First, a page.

There is an epidemic of inadequate sleep among American teenagers. Many high school students stay up too late at night and often have difficulty getting out of bed the next morning. It is estimated that just more than nine hours of sleep may be optimal for adolescents. On average, most teenagers report sleeping fewer than eight hours per night, especially on school nights.
For some teens, sleep deficiency is leading to substance use, as well as mental and behavioral health concerns. Lack of sleep is known to decrease teens’ rational thinking processes. It also reduces their ability to regulate their emotions. Getting more sleep per night has been associated with a decreased risk of using cigarettes, alcohol, marijuana and amphetamines.
How Do Sleep Patterns Impact Teens?
According to the National Institute of Health, sleep and teen drug use may go hand in hand. Those who have shorter sleep duration may be functioning with some level of sleep deprivation. The ability to manage day-to-day tasks and regulate emotions may be diminished. These difficulties with regulating emotions may contribute to substance use.
Besides, the demanding schedules of teens today are giving way to altered sleep patterns. Frequent sleep pattern changes negatively impact the brain’s ability to perform functions like problem solving. Constant disruption of sleep cycles and shortened sleep duration have been found to increase the likelihood of teen drug use. Sleep deprivation particularly affects motor coordination and being able to properly think things through.
According to the Department of Health and Human Services, there are three dominate behavioral characteristics that stood out among teens and lack of sleep:
- Academic Performance: Adolescents seeking to excel academically may try to get a minimum amount of sleep each night. They may occasionally limit sleep to complete homework and study for tests. They also participate in activities associated with future college admission in mind. Despite this, higher academic performance is directly linked to lower substance use.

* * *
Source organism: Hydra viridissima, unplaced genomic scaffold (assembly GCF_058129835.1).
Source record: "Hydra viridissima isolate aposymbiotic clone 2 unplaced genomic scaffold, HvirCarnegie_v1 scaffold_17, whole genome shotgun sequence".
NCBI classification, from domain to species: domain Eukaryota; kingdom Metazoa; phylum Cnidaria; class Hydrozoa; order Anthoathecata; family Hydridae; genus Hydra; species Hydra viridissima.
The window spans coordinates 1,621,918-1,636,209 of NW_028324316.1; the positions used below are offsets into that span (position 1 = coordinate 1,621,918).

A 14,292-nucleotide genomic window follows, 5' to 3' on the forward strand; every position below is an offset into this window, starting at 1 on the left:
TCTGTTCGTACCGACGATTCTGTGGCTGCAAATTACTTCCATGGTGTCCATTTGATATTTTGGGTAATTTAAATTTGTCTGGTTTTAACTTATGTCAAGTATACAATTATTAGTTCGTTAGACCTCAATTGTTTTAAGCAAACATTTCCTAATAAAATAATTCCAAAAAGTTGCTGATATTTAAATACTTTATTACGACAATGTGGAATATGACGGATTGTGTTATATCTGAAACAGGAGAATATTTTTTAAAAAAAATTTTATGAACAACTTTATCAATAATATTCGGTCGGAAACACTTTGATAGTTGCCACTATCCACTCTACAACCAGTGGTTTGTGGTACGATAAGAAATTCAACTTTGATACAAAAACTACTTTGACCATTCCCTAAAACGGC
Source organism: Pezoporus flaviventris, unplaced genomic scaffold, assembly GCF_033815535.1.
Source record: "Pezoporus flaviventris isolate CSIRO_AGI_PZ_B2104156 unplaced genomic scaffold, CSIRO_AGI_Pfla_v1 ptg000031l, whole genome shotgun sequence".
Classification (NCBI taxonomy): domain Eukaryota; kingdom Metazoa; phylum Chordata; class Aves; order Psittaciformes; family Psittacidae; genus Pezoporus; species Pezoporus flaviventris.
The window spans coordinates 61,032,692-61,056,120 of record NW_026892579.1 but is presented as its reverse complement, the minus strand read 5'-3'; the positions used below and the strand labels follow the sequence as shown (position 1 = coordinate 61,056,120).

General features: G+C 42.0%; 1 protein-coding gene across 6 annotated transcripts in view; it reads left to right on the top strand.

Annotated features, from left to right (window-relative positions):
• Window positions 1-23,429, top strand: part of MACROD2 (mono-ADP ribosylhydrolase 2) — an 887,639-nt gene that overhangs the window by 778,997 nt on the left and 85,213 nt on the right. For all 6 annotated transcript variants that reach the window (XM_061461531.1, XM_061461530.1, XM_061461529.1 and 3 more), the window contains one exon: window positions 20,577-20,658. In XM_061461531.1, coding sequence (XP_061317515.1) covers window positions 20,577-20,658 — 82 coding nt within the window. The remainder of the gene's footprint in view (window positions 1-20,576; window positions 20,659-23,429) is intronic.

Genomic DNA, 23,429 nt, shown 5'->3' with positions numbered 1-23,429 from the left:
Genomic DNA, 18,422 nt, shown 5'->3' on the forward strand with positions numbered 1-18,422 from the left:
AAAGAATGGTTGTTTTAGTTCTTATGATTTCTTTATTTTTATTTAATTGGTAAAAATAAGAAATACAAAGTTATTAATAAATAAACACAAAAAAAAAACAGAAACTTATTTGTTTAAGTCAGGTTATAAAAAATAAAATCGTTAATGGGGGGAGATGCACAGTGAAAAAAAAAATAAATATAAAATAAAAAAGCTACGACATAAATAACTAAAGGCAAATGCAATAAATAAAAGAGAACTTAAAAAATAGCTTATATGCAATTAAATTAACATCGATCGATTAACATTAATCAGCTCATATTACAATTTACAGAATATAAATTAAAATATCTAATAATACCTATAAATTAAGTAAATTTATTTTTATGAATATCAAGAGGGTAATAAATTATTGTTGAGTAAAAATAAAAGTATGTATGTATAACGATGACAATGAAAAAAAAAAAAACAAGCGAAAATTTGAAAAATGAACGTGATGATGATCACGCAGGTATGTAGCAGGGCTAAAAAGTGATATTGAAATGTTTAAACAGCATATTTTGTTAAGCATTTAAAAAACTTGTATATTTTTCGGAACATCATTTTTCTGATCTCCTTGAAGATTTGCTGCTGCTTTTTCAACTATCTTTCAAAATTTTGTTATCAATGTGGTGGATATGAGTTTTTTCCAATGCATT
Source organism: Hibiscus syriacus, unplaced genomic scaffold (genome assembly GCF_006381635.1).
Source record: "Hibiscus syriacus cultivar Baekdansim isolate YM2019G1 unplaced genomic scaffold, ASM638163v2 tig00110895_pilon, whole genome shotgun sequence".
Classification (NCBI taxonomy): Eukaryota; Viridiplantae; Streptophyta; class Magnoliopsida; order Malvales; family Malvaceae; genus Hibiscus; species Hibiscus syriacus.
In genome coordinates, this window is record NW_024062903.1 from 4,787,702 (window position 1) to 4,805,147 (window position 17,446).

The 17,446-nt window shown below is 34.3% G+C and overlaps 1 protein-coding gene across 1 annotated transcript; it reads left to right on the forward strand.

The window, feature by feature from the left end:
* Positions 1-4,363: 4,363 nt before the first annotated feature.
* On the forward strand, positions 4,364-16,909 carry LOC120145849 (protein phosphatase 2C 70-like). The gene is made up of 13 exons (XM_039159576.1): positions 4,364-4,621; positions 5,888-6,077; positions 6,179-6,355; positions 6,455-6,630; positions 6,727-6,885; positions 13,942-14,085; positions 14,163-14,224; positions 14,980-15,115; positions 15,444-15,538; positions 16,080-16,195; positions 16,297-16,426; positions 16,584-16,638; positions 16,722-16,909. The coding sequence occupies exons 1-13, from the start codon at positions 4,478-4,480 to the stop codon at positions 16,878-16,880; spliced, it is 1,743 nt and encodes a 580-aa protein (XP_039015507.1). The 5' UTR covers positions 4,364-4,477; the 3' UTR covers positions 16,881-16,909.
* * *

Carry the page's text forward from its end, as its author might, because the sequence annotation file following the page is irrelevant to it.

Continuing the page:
- Non-academic time use: Adolescents with a strong focus on work or socializing with peers outside of the home in the evenings may result in less sleep per night. Working full-time during high school and hanging out with friends outside of the home are associated with a high risk of adolescent substance use.
- General health behaviors: Adolescents who focus on leading a healthier lifestyle may prioritize adequate sleep each night and refrain from unhealthy activities. They have healthy diets and are physically active. Research shows that healthier sleep patterns and higher levels of general exercise relate to a lower risk of teen drug use.
Less Sleep Leaves Teens Vulnerable
The College of Education and Human Development at the University of Minnesota conducted a study of 9,000, high school students. The students selected for the study were from grades nine to 12. The participants were from eight different high schools, covering five school districts across the United States.
The study found that more sleep was associated with fewer instances of various mental health disorders and substance-use related issues. For example, for each additional hour of sleep, there was a 28 percent decrease in the odds of the participant feeling sadness or depression.
Another notable finding was later wake-up times. The sleep study found that later school start times allowed for more sleep. Adequate sleep is directly associated with better mental and behavioral health, as well as a decrease in drug use. With this information, experts recommend that school districts examine and implement policies for later start times.
Recognizing Preventative Measures for Teen Drug Use
Today’s adolescents face many challenges to get a good night’s sleep, from early school start times to the heavy usage of cell phones and computers at night. A crucial target for prevention efforts is the lack of quality sleep. The American Academy of Pediatrics has pressed for later start times in middle schools and high schools in recognition of the many health risks associated with poor or insufficient sleep. To protect against substance use and other adverse impacts on the health and success of their children, parents should be mindful of the importance of making sure their children get a full night’s rest every night.
There are many significant connections between adolescent sleep problems and substance use disorder. Sleep reduction or sleep deprivation relates to higher substance use and vice versa. Researchers have found alarming connections between lack of adequate sleep and the negative impact on the outcomes in adolescents. This results in poor school performance, obesity and behavioral problems including substance use.
Moving ahead, more research is needed into the connection between maintaining adequate sleep patterns and substance use issues. There is a 10-year study underway now at 20 research facilities across the United States. They have begun to gather information on adolescent sleep patterns along with substance use and other behaviors. This new data should provide valuable and insightful information into helping to resolve these issues in the future.